Boule Decl. Exh. A, ¶ 4(e) (emphasis added). Apple is correct that the consent of one of the parties to the communication, here the sender, would be sufficient to preclude liability under the Wiretap Act. See 18 U.S.C. § 2511(2)(d). Apple does not claim that former Apple device users have consented to Apple's continued interception. See MTD at 8, 13. The Court therefore addresses whether current iPhone/iMessage users, like Plaintiff Joy Backhaut, have consented to Apple's “interception” of text messages intended for former Apple users.
Apple attaches software license agreements for iOS 5, iOS 5.1, iOS 6, and iOS 7. See Boule Decl., Exhs. A–D. The relevant language regarding iMessages is the same across all of the license agreements.
Apple relies solely on the bolded language in the iOS license agreement in arguing that current Apple device users have consented to its interception. However, the license agreement only informs users that Apple “may hold your iMessages in encrypted form for a limited period of time” “[t]o facilitate delivery of your iMessages....” Boule Decl. Exh A, ¶ 4(e). While users may consent to Apple's “interception” of iMessages for the purpose of “facilitating delivery,” Plaintiffs argue that Apple exceeds the scope of that consent when it intercepts messages in such a way that ensures delivery is impossible. Plaintiffs allege that Apple intercepts text messages addressed to former Apple device users immediately after users send them. Compl. ¶ 69. Apple then “miscategorizes” these “received and stored” messages as iMessages rather than SMS/MMS messages, ensuring that the messages cannot be delivered to former Apple device users. Id. ¶¶ 13, 19, 20, 70; Opp. at 9–10.In light of the specific language of the license agreement, the Court concludes that a reasonable iMessage user would not be adequately notified that Apple would intercept his or her messages when doing so would not “facilitate delivery” of the messages. Compare In re Yahoo Mail Litig., 7 F.Supp.3d 1016, 1028–29 (N.D.Cal.2014) (explicit language of terms of service provided adequate notice to reasonable user), with In re Google Inc. Gmail Litig., 2013 WL 5423918, at *11–14 (reasonable user “would not have necessarily understood” policy to encompass additional interceptions and uses of communications). Consent is “not an all-or-nothing proposition.” In re Google Inc. Gmail Litig., 2013 WL 5423918, at *12. Apple may be correct that current Apple device users consent to the interception of their messages for the purpose of “facilitating” their delivery, however, it is less clear that users consent to interception where such interception would guarantee nondelivery. Taken as a whole, a reasonable user could conclude that Apple intercepts messages sent as iMessages to other iMessage users, but that no such interception occurs if the text message cannot be sent as an iMessage. See, e.g., In re Pharmatrak, Inc., 329 F.3d at 19 (A party may consent to the interception of only part of a communication or to the interception of only a subset of its communications.”). As such, the Court denies Defendant's motion to dismiss the Wiretap Act claim on the basis of consent.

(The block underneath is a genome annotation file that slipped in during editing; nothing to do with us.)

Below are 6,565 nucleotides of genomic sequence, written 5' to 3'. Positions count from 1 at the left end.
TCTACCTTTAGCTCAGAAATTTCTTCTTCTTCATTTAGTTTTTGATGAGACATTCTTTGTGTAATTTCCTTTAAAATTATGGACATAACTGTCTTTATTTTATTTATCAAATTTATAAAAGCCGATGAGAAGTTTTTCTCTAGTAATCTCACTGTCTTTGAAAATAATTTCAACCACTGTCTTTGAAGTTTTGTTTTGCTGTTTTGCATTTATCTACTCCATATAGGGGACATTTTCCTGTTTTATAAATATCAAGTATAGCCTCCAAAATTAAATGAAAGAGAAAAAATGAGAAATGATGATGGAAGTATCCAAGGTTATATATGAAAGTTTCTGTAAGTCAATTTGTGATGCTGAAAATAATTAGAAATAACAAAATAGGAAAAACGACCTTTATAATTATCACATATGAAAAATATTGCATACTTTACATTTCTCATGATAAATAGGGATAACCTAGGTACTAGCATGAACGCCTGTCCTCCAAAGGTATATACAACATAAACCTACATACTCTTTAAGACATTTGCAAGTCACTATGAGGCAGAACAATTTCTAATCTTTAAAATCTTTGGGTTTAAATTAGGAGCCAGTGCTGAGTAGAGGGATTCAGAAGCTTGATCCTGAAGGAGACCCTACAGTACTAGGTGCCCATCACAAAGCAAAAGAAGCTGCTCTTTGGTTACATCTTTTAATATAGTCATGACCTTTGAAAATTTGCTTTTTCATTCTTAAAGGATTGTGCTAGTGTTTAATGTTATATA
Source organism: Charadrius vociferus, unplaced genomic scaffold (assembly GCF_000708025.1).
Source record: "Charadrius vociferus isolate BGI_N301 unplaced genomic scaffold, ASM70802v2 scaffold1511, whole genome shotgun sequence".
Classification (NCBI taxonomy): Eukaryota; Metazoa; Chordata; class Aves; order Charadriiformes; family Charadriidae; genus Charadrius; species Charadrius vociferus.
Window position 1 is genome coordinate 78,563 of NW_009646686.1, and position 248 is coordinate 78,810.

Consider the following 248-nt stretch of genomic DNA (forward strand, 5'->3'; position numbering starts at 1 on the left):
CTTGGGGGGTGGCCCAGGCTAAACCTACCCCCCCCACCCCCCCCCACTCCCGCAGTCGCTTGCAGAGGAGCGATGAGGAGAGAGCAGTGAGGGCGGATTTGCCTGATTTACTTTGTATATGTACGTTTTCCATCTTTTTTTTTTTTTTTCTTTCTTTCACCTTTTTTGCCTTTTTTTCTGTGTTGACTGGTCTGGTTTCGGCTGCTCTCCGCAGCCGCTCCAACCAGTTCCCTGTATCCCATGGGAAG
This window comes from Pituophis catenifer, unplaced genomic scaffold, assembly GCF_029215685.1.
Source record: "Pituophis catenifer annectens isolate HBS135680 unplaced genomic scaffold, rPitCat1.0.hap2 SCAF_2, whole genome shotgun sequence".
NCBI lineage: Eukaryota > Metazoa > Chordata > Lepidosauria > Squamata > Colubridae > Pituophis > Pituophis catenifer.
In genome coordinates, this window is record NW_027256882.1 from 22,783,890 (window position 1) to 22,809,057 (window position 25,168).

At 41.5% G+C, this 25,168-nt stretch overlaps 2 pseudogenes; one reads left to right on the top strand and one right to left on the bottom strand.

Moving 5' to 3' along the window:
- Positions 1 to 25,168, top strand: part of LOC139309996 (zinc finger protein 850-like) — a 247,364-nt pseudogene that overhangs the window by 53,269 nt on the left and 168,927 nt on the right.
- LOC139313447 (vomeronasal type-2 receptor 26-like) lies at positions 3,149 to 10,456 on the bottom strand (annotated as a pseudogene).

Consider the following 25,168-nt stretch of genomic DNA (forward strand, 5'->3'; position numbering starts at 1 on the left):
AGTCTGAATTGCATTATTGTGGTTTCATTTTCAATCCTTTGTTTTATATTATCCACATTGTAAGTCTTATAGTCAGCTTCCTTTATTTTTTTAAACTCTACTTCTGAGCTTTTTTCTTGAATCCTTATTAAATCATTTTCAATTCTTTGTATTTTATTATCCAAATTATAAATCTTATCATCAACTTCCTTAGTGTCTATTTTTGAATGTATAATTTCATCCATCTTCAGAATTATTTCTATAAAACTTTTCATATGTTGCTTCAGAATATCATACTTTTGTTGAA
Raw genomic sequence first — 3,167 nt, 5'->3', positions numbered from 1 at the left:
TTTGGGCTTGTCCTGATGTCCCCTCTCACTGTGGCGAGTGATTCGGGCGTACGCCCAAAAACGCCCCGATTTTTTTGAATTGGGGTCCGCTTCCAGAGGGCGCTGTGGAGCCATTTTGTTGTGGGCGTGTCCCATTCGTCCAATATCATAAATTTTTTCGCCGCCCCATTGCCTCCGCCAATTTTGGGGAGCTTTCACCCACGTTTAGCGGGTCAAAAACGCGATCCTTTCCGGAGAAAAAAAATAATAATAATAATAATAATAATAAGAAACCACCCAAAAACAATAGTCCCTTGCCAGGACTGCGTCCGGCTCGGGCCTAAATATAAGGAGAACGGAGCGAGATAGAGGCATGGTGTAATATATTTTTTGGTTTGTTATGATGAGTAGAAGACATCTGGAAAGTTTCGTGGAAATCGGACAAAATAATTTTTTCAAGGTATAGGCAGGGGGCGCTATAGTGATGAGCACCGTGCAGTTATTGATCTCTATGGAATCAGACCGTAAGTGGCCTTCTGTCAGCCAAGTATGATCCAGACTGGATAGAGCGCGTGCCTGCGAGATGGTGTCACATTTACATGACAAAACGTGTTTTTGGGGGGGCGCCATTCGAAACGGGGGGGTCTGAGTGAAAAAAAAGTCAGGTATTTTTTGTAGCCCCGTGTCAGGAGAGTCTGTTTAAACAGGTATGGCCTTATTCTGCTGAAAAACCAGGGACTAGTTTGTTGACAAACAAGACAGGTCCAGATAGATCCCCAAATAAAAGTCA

Fifth, Defendant argues that the good faith defense exception under both the Wiretap Act and the SCA bars Plaintiffs' claims. As the exception is nearly identical under both the Wiretap Act and the SCA, the Court addresses the defense as applied to both causes of action. Section 2520(d) of the Wiretap Act provides:
A good faith reliance on
(1) a court warrant or order, a grand jury subpoena, a legislative authorization, or a statutory authorization;
(2) a request of an investigative or law enforcement officer under section 2518(7) of this title; or